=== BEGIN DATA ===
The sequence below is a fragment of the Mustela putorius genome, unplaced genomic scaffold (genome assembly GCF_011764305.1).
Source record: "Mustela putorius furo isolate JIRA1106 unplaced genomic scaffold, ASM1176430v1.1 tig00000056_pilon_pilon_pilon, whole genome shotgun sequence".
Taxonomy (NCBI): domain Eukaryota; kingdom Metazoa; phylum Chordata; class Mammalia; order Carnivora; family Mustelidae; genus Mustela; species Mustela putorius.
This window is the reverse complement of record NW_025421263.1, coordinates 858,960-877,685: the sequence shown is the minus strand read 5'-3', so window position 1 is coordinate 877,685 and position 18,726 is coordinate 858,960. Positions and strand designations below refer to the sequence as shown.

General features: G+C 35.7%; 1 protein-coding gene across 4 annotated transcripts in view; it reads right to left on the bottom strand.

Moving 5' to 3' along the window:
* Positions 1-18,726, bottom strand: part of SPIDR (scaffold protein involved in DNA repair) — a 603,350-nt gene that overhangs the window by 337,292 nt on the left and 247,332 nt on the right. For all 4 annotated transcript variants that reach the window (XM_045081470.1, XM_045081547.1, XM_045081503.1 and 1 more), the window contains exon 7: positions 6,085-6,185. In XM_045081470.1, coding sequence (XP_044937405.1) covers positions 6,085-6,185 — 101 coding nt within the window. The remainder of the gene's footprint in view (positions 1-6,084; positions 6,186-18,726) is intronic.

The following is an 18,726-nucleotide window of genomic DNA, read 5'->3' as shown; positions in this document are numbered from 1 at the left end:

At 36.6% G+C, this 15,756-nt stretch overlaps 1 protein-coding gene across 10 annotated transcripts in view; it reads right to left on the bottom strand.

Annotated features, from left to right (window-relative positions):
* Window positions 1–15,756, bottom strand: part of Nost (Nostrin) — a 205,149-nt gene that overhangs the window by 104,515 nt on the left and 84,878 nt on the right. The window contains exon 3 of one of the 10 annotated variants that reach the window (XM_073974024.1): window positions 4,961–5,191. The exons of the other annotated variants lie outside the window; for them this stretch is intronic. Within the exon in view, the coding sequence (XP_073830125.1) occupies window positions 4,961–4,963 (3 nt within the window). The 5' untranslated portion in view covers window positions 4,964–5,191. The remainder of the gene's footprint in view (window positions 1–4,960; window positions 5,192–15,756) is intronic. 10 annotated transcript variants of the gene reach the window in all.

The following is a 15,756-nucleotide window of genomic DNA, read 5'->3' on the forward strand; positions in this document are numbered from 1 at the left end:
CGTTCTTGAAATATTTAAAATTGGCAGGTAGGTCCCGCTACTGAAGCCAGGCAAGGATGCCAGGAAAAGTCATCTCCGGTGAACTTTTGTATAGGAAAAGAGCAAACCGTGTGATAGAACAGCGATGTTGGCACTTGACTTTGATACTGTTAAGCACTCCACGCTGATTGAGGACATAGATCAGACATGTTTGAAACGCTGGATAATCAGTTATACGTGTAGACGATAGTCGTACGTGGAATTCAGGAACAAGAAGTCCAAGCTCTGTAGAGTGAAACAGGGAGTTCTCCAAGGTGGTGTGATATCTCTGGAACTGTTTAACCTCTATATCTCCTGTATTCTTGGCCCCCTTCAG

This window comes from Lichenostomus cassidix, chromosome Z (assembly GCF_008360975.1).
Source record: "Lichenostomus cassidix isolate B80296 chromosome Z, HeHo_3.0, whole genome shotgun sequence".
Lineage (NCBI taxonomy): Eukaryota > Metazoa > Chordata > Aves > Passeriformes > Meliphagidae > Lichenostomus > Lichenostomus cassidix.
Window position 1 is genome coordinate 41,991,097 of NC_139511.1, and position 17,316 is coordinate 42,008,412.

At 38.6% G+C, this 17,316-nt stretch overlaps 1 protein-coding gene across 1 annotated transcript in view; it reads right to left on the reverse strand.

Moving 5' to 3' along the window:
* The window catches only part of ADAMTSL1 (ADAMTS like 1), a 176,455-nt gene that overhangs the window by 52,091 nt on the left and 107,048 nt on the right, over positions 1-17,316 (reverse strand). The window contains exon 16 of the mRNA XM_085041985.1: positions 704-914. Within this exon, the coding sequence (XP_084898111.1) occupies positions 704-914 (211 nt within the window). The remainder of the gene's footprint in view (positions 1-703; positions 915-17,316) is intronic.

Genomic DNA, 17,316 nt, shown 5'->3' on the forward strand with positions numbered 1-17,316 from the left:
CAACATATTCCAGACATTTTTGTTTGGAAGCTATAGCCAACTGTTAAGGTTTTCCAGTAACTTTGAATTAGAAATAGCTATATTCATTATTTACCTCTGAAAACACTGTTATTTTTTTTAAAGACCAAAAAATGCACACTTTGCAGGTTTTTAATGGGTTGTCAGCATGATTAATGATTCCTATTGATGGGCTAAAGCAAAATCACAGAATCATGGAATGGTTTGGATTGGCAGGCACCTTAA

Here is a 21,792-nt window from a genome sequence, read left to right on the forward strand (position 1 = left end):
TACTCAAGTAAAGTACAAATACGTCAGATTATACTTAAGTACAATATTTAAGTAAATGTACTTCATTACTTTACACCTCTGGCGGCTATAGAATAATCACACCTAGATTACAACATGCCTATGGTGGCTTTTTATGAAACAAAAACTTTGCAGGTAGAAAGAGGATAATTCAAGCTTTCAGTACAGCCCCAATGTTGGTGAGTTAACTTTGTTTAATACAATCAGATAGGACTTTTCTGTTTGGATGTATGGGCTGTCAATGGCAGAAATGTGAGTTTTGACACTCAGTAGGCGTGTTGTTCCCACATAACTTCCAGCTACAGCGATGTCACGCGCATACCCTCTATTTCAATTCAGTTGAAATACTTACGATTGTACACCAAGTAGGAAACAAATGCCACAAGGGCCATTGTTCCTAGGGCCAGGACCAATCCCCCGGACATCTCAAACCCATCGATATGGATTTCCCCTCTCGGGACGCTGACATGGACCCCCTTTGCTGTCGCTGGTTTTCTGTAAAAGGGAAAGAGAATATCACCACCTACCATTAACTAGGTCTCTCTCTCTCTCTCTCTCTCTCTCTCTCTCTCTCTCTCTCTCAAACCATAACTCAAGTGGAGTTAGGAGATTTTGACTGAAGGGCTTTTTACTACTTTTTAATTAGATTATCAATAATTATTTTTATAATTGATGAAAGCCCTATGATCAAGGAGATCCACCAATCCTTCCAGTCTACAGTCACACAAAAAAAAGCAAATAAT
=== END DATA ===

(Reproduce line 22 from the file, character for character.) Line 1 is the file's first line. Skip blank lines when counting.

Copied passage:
CAACATATTCCAGACATTTTTGTTTGGAAGCTATAGCCAACTGTTAAGGTTTTCCAGTAACTTTGAATTAGAAATAGCTATATTCATTATTTACCTCTGAAAACACTGTTATTTTTTTTAAAGACCAAAAAATGCACACTTTGCAGGTTTTTAATGGGTTGTCAGCATGATTAATGATTCCTATTGATGGGCTAAAGCAAAATCACAGAATCATGGAATGGTTTGGATTGGCAGGCACCTTAA